Publication Details

Category Text Publication
Reference Category Journals
DOI 10.1002/hyp.14055
Licence creative commons licence
Title (Primary) Seasonal and short‐term controls of riparian oxygen dynamics and the implications for redox processes
Author Nogueira, G.E.H.; Schmidt, C.; Trauth, N.; Fleckenstein, J.H.
Source Titel Hydrological Processes
Year 2021
Department ASAM; HDG
Volume 35
Issue 2
Page From e14055
Language englisch
Topic T5 Future Landscapes
Keywords Dissolved oxygen; reactive potential; Damköhler number; discharge events; tracer‐tests; transit‐times; losing stream; Selke River
Abstract Riparian zones are highly‐dynamic transition zones between surface water (SW) and groundwater (GW) and function as key biogeochemical‐reactors for solutes transitioning between both compartments. Infiltration of SW rich in dissolved oxygen (DO) into the riparian aquifer can supress removal processes of redox sensitive compounds like NO3, a nutrient harmful for the aquatic ecosystem at high concentrations. Seasonal and short‐term variations of temperature and hydrologic conditions can influence biogeochemical reaction rates and thus the prevailing redox conditions in the riparian zone. We combined GW tracer‐tests and a one‐year high‐frequency dataset of DO with data‐driven simulations of DO consumption to assess the effects of seasonal and event‐scale variations in temperature and transit‐times on the reactive transport of DO. Damköhler numbers for DO consumption (DADO) were used to characterize the system in terms of DO turnover potential. Our results suggest that seasonal and short‐term variations in temperature are major controls for DO turnover and the resulting concentrations at our field site, while transit‐times are of minor importance. Seasonal variations of temperature in GW lead to shifts from transport‐limited (DADO>1) to reaction‐limited conditions (DADO<1), while short‐term events were found to have minor impacts on the state of the system, only resulting in slightly less transport‐limited conditions due to decreasing temperature and transit‐times. The data‐driven analyses show that assuming constant water temperature along a flowpath can lead to an over‐ or underestimation of reaction rates by a factor of 2‐3 due to different infiltrating water temperature at the SW‐GW interface, whereas the assumption of constant transit‐times results in incorrect estimates of NO3 removal potential based on DADO approach (40%‐50% difference).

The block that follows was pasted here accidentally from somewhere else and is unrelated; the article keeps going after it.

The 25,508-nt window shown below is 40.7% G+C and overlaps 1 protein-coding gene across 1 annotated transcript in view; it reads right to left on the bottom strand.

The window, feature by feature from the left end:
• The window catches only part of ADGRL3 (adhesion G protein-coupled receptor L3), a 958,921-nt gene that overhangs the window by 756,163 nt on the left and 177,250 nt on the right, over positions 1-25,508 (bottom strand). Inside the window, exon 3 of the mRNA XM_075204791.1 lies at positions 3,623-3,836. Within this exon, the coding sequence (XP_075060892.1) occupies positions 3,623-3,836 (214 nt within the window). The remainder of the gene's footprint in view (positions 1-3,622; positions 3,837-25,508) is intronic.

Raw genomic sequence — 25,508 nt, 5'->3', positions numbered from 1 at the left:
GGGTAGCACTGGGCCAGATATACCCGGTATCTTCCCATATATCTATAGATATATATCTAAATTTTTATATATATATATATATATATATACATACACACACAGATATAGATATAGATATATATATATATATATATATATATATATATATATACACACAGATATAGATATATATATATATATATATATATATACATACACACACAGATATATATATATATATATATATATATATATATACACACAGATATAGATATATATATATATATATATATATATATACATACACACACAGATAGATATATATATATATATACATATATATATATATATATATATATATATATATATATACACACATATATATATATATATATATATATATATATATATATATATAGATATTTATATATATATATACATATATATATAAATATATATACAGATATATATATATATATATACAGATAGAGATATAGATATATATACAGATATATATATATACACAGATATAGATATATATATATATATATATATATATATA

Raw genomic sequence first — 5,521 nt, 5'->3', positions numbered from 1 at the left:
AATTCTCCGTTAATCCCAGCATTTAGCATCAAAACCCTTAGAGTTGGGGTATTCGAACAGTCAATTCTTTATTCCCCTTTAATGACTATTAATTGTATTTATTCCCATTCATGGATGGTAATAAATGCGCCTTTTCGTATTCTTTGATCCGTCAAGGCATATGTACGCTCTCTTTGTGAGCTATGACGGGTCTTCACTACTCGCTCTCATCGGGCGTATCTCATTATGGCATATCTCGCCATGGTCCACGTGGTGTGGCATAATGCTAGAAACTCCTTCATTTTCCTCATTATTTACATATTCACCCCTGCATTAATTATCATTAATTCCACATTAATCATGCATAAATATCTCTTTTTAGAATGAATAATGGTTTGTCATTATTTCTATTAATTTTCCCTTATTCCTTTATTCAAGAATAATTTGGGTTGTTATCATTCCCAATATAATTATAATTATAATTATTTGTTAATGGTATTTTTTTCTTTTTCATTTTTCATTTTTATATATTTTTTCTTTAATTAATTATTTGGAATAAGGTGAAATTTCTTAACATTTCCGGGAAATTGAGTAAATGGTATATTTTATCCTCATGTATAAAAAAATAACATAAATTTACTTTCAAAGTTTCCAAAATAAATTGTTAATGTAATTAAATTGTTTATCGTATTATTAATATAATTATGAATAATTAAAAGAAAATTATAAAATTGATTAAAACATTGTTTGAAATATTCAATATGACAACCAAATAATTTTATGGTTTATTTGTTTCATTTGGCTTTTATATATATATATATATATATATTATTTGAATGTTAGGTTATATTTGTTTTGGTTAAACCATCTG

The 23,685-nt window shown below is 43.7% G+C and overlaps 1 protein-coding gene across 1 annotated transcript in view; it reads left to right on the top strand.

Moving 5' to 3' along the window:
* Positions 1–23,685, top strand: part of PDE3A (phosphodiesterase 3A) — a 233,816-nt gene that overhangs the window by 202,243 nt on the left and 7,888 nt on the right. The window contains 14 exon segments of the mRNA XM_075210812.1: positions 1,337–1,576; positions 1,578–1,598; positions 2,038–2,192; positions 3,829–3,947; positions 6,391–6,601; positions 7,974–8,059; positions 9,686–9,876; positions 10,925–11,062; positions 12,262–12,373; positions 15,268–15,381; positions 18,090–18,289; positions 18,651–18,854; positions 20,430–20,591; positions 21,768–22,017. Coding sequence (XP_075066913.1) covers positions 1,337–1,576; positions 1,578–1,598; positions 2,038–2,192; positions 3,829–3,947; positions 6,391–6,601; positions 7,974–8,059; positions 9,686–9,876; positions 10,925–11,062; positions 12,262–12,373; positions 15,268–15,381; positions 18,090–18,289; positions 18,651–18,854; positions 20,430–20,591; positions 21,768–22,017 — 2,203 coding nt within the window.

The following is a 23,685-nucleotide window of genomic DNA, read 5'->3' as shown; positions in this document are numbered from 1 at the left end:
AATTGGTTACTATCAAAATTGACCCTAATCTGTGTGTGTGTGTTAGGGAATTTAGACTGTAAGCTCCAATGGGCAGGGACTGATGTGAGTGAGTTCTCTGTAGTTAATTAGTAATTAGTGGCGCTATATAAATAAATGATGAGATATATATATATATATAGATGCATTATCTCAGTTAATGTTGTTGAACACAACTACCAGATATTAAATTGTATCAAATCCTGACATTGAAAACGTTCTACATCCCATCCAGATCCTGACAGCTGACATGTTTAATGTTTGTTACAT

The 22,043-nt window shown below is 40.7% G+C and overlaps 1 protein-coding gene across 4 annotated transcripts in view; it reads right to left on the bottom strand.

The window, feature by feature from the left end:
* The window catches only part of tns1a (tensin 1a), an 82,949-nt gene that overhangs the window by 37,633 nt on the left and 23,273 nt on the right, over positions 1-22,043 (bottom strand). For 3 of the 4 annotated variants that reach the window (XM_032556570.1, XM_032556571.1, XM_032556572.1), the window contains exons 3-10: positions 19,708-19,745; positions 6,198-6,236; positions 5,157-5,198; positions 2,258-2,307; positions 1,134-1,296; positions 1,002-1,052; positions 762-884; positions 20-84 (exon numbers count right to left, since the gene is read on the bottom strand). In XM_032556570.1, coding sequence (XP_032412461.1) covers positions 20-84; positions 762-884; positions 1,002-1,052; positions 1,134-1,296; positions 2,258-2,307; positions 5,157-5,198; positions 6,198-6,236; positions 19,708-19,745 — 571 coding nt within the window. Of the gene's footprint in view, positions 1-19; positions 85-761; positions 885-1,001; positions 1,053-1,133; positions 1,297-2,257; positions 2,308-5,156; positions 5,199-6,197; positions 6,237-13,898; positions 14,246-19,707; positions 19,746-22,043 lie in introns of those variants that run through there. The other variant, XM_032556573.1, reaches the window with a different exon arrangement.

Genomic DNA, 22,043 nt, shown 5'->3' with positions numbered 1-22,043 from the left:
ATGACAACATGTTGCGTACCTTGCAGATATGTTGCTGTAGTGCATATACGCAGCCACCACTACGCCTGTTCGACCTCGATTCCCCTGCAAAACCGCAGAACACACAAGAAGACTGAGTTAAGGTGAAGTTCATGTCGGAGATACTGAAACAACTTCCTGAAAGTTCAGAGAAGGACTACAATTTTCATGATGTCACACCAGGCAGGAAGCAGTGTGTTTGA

Persistent UFZ Identifier
Nogueira, G.E.H., Schmidt, C., Trauth, N., Fleckenstein, J.H. (2021):
Seasonal and short‐term controls of riparian oxygen dynamics and the implications for redox processes
Hydrol. Process. 35 (2), e14055 10.1002/hyp.14055